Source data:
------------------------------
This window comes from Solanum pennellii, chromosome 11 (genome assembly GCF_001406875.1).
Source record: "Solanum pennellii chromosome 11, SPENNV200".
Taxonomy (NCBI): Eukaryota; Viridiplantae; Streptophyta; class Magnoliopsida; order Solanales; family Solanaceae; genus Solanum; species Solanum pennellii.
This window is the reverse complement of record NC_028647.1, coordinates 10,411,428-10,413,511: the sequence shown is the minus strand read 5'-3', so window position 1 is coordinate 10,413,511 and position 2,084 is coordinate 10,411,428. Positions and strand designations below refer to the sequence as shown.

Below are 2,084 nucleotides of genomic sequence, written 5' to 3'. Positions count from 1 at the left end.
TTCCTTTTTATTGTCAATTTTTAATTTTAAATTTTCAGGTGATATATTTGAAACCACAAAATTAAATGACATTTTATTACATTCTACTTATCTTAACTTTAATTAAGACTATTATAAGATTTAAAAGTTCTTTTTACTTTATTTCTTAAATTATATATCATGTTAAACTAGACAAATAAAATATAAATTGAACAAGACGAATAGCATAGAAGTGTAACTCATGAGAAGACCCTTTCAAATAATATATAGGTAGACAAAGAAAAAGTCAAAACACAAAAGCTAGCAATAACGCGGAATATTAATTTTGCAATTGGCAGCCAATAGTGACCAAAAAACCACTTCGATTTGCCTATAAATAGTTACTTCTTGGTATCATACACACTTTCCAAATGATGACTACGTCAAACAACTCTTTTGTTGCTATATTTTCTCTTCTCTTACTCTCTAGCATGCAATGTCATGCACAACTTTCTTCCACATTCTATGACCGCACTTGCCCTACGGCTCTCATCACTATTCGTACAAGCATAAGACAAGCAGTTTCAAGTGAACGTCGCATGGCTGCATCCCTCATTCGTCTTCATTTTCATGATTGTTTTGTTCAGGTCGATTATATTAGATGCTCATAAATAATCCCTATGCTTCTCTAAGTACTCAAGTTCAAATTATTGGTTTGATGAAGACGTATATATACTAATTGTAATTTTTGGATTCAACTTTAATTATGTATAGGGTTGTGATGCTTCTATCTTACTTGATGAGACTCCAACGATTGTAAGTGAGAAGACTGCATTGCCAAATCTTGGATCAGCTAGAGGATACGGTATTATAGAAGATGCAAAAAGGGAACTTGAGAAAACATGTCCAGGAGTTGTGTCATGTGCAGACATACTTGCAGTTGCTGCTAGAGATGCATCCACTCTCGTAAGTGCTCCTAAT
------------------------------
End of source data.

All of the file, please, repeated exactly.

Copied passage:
This window comes from Solanum pennellii, chromosome 11 (genome assembly GCF_001406875.1).
Source record: "Solanum pennellii chromosome 11, SPENNV200".
Taxonomy (NCBI): Eukaryota; Viridiplantae; Streptophyta; class Magnoliopsida; order Solanales; family Solanaceae; genus Solanum; species Solanum pennellii.
This window is the reverse complement of record NC_028647.1, coordinates 10,411,428-10,413,511: the sequence shown is the minus strand read 5'-3', so window position 1 is coordinate 10,413,511 and position 2,084 is coordinate 10,411,428. Positions and strand designations below refer to the sequence as shown.

Below are 2,084 nucleotides of genomic sequence, written 5' to 3'. Positions count from 1 at the left end.
TTCCTTTTTATTGTCAATTTTTAATTTTAAATTTTCAGGTGATATATTTGAAACCACAAAATTAAATGACATTTTATTACATTCTACTTATCTTAACTTTAATTAAGACTATTATAAGATTTAAAAGTTCTTTTTACTTTATTTCTTAAATTATATATCATGTTAAACTAGACAAATAAAATATAAATTGAACAAGACGAATAGCATAGAAGTGTAACTCATGAGAAGACCCTTTCAAATAATATATAGGTAGACAAAGAAAAAGTCAAAACACAAAAGCTAGCAATAACGCGGAATATTAATTTTGCAATTGGCAGCCAATAGTGACCAAAAAACCACTTCGATTTGCCTATAAATAGTTACTTCTTGGTATCATACACACTTTCCAAATGATGACTACGTCAAACAACTCTTTTGTTGCTATATTTTCTCTTCTCTTACTCTCTAGCATGCAATGTCATGCACAACTTTCTTCCACATTCTATGACCGCACTTGCCCTACGGCTCTCATCACTATTCGTACAAGCATAAGACAAGCAGTTTCAAGTGAACGTCGCATGGCTGCATCCCTCATTCGTCTTCATTTTCATGATTGTTTTGTTCAGGTCGATTATATTAGATGCTCATAAATAATCCCTATGCTTCTCTAAGTACTCAAGTTCAAATTATTGGTTTGATGAAGACGTATATATACTAATTGTAATTTTTGGATTCAACTTTAATTATGTATAGGGTTGTGATGCTTCTATCTTACTTGATGAGACTCCAACGATTGTAAGTGAGAAGACTGCATTGCCAAATCTTGGATCAGCTAGAGGATACGGTATTATAGAAGATGCAAAAAGGGAACTTGAGAAAACATGTCCAGGAGTTGTGTCATGTGCAGACATACTTGCAGTTGCTGCTAGAGATGCATCCACTCTCGTAAGTGCTCCTAAT